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Blood Pressure and Arterial Stiffness in Kenyan Adolescents With alpha(+)Thalassemia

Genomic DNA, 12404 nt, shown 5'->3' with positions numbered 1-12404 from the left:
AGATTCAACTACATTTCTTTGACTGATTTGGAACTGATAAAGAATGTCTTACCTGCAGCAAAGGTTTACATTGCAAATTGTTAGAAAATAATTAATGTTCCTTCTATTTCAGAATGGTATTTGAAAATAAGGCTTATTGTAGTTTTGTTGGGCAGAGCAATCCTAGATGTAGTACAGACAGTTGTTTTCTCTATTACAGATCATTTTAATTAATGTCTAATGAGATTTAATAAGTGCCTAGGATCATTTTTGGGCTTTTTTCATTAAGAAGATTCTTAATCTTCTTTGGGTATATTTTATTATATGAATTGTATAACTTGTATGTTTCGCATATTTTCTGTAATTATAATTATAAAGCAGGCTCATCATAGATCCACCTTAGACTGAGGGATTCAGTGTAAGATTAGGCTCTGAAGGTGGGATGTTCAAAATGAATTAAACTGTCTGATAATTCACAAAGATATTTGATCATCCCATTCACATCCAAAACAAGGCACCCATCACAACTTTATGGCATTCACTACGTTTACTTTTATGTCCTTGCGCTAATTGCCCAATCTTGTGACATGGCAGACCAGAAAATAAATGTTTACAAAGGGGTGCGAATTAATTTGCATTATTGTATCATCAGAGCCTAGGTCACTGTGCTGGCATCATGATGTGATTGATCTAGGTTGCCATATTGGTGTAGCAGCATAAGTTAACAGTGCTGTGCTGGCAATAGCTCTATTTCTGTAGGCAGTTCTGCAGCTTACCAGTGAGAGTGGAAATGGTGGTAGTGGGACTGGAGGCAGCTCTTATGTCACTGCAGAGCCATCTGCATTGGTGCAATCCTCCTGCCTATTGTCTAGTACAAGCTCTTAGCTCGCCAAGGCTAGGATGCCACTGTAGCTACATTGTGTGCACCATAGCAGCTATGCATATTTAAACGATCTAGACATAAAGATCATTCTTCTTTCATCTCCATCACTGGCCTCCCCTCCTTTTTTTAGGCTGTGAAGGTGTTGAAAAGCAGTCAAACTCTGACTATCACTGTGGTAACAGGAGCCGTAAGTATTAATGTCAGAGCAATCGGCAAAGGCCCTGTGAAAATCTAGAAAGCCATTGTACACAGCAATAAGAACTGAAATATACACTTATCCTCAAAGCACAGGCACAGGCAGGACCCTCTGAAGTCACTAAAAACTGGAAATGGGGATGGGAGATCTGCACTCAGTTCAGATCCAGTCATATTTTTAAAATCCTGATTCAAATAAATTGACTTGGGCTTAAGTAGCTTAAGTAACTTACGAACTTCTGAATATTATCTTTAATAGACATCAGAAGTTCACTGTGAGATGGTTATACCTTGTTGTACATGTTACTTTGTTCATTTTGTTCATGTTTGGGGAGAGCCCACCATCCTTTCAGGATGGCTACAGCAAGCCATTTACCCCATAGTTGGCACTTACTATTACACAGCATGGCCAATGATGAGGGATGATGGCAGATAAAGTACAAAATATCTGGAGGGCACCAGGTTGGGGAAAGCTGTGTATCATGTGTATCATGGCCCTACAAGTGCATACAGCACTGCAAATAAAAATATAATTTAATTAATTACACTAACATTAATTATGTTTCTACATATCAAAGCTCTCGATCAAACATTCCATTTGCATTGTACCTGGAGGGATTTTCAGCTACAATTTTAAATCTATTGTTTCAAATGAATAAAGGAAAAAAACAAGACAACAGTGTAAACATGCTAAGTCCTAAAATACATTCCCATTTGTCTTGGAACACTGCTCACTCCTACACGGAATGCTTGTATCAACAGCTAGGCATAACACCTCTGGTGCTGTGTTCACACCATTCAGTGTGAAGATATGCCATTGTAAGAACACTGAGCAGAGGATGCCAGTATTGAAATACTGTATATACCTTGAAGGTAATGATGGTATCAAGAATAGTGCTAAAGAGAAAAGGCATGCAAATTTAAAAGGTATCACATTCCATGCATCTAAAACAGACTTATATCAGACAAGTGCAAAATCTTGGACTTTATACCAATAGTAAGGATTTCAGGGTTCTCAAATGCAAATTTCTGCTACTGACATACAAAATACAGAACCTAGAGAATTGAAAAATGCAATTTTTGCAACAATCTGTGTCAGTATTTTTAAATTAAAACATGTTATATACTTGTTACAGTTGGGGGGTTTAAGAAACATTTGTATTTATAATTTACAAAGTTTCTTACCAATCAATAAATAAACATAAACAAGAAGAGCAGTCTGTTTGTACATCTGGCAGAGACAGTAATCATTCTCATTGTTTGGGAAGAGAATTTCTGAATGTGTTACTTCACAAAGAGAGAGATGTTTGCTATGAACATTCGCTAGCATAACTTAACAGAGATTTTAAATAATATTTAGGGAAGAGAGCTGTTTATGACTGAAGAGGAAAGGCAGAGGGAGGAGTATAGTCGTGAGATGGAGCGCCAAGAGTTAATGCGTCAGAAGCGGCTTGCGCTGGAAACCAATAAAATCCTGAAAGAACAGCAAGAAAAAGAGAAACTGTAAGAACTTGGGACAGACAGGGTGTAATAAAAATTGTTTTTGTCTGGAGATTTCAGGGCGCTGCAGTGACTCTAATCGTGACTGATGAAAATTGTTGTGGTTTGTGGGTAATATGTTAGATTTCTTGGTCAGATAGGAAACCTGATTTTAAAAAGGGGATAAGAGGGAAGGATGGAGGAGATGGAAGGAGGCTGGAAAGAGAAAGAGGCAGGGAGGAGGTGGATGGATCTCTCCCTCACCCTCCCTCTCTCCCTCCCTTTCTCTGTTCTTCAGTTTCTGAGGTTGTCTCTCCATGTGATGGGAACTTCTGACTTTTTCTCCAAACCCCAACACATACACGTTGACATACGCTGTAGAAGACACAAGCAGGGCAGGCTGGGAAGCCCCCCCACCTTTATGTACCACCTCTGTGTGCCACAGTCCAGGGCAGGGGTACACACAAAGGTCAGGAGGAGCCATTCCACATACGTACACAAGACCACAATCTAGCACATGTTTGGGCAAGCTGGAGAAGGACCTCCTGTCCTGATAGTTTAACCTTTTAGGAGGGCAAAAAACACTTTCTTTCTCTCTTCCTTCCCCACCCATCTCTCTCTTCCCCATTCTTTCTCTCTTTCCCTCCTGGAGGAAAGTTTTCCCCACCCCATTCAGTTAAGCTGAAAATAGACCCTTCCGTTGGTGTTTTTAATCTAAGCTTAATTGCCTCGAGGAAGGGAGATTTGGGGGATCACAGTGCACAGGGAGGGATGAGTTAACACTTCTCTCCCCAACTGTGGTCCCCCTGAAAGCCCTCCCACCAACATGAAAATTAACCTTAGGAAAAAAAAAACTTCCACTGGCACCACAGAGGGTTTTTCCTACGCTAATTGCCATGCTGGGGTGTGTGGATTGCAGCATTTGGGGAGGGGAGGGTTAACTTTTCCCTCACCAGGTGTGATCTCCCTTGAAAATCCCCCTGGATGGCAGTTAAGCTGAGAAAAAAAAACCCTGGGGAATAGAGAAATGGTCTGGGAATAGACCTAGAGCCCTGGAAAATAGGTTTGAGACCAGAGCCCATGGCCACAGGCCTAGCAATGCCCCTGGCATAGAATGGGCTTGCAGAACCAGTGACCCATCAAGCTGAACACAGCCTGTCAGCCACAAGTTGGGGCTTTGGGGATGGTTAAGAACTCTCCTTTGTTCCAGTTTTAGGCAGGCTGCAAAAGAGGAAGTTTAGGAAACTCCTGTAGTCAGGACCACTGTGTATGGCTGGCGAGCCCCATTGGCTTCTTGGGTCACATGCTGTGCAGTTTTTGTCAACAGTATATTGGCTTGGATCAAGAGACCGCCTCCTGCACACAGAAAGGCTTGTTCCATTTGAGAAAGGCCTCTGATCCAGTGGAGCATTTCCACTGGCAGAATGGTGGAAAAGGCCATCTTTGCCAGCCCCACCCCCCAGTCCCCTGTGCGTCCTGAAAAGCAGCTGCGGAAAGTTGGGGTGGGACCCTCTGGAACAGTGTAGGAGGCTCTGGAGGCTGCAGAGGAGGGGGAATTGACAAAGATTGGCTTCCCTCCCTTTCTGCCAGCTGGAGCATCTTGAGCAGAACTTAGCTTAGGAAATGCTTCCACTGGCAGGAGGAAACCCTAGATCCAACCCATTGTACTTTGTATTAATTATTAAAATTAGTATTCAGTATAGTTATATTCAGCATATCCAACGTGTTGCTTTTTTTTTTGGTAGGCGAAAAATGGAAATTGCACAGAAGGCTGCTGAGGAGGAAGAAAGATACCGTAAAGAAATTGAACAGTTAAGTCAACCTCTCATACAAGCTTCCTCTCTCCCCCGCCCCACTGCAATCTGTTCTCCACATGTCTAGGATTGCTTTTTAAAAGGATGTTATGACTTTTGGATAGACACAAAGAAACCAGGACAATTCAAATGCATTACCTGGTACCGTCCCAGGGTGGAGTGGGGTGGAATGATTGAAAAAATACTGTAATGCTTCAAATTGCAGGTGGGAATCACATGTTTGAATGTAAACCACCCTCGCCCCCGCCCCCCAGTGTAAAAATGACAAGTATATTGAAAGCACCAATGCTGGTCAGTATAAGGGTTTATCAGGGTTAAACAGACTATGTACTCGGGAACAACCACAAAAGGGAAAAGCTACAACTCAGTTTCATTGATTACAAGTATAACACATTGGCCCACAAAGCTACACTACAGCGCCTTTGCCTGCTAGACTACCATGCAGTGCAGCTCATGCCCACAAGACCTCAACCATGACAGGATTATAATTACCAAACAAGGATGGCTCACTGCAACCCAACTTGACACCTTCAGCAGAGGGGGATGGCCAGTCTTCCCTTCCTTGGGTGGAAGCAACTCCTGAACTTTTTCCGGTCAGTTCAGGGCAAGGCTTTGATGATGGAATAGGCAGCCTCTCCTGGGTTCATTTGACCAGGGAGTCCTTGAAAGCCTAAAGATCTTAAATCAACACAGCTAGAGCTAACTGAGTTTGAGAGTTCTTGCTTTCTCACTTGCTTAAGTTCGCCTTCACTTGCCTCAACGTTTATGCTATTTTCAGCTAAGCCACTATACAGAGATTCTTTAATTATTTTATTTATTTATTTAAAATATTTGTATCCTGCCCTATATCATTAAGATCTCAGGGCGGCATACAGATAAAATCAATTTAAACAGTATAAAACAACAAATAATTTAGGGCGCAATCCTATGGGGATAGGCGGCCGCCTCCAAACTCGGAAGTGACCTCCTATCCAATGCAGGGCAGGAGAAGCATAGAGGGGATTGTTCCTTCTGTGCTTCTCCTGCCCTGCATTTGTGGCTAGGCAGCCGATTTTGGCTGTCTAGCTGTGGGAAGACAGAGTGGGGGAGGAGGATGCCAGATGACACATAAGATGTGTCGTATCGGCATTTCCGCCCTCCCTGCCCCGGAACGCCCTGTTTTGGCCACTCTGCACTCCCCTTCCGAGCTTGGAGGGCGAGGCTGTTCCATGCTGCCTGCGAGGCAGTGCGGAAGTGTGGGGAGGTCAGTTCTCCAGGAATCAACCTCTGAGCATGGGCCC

BACKGROUND: Recent studies have discovered that alpha-globin is expressed in blood vessel walls where it plays a role in regulating vascular tone. We tested the hypothesis that blood pressure (BP) might differ between normal individuals and those with alpha(+)thalassemia, in whom the production of alpha-globin is reduced. METHODS AND RESULTS: The study was conducted in Nairobi, Kenya, among 938 adolescents aged 11 to 17 years. Twenty-four-hour ambulatory BP monitoring and arterial stiffness measurements were performed using an arteriograph device. We genotyped for alpha(+)thalassemia by polymerase chain reaction. Complete data for analysis were available for 623 subjects; 223 (36%) were heterozygous (-alpha/alphaalpha) and 47 (8%) were homozygous (-alpha/-alpha) for alpha(+)thalassemia whereas the remaining 353 (55%) were normal (alphaalpha/alphaalpha). Mean 24-hour systolic BP +/-SD was 118+/-12 mm Hg in alphaalpha/alphaalpha, 117+/-11 mm Hg in -alpha/alphaalpha, and 118+/-11 mm Hg in -alpha/-alpha subjects, respectively. Mean 24-hour diastolic BP +/-SD in these groups was 64+/-8, 63+/-7, and 65+/-8 mm Hg, respectively. Mean pulse wave velocity (PWV)+/-SD was 7+/-0.8, 7+/-0.8, and 7+/-0.7 ms(-1), respectively. No differences were observed in PWV and any of the 24-hour ambulatory BP monitoring-derived measures between those with and without alpha(+)thalassemia. CONCLUSIONS: These data suggest that the presence of alpha(+)thalassemia does not affect BP and/or arterial stiffness in Kenyan adolescents.
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